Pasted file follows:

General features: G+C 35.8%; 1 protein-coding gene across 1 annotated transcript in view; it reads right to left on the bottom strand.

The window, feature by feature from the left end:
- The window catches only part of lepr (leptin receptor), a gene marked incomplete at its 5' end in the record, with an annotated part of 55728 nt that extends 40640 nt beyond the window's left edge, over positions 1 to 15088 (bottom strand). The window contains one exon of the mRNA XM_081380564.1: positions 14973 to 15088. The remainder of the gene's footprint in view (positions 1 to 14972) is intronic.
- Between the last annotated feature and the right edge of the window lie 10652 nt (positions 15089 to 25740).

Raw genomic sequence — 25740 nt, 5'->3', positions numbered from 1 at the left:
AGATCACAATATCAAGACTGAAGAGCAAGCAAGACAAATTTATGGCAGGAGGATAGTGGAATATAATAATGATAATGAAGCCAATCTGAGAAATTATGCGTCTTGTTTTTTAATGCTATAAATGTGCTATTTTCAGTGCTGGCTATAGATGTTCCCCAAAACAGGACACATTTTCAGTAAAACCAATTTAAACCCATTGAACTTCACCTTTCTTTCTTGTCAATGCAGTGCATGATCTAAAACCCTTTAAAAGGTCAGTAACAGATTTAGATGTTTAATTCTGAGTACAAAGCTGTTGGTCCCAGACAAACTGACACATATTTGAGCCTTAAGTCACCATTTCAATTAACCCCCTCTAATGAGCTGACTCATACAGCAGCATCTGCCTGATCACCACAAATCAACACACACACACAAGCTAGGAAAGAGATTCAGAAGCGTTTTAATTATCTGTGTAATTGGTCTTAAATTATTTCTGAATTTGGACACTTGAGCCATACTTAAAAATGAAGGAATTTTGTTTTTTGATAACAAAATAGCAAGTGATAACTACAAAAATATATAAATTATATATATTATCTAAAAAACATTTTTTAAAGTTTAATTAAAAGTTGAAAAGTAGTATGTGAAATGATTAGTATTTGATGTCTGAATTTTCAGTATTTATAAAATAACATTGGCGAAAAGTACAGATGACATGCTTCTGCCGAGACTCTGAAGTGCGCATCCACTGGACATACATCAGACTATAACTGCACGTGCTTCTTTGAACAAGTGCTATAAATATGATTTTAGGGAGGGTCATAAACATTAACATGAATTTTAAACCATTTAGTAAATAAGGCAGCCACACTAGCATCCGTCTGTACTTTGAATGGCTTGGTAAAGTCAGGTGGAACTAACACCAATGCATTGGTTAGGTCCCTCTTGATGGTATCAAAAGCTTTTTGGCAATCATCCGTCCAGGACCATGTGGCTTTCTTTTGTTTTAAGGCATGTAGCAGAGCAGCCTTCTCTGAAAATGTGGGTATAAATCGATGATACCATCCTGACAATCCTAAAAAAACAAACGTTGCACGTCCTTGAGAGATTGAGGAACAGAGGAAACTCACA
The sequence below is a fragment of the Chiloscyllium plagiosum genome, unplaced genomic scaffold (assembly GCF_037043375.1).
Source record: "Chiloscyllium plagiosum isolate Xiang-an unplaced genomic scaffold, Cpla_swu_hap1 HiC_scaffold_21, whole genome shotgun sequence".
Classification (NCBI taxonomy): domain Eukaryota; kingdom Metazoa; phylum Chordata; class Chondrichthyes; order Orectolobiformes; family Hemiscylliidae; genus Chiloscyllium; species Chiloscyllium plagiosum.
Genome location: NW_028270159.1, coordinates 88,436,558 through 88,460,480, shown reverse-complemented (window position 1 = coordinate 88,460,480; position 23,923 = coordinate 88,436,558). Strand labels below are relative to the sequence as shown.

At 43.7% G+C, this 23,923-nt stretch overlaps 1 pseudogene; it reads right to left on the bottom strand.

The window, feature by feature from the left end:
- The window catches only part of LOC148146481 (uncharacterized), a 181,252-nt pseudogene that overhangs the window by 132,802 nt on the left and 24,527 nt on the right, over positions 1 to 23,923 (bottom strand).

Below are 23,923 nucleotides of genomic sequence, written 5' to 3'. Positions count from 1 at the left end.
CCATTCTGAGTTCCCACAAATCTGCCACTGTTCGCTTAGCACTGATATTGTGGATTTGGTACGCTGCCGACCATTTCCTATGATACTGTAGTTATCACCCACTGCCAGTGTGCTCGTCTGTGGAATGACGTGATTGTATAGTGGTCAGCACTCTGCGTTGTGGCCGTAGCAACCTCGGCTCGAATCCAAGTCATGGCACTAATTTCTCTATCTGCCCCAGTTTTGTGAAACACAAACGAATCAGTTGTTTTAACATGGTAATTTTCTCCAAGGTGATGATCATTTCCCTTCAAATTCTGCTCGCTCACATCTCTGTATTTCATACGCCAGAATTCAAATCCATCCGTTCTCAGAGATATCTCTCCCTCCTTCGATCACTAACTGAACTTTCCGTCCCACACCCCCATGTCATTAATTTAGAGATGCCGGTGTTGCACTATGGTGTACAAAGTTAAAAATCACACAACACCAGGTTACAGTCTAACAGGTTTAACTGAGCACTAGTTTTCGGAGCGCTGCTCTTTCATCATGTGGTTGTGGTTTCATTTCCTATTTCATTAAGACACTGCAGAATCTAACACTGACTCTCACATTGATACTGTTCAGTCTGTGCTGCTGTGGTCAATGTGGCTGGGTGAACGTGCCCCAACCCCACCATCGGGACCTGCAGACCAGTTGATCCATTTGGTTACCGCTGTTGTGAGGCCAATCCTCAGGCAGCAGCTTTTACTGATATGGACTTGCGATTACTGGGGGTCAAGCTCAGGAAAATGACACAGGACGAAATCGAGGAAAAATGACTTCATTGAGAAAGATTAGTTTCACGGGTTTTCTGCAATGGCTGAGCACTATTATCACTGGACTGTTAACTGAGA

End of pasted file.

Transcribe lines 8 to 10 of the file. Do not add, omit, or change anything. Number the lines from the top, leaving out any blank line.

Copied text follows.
Source record: "Chiloscyllium plagiosum isolate Xiang-an unplaced genomic scaffold, Cpla_swu_hap1 HiC_scaffold_21, whole genome shotgun sequence".
Classification (NCBI taxonomy): domain Eukaryota; kingdom Metazoa; phylum Chordata; class Chondrichthyes; order Orectolobiformes; family Hemiscylliidae; genus Chiloscyllium; species Chiloscyllium plagiosum.
Genome location: NW_028270159.1, coordinates 88,436,558 through 88,460,480, shown reverse-complemented (window position 1 = coordinate 88,460,480; position 23,923 = coordinate 88,436,558). Strand labels below are relative to the sequence as shown.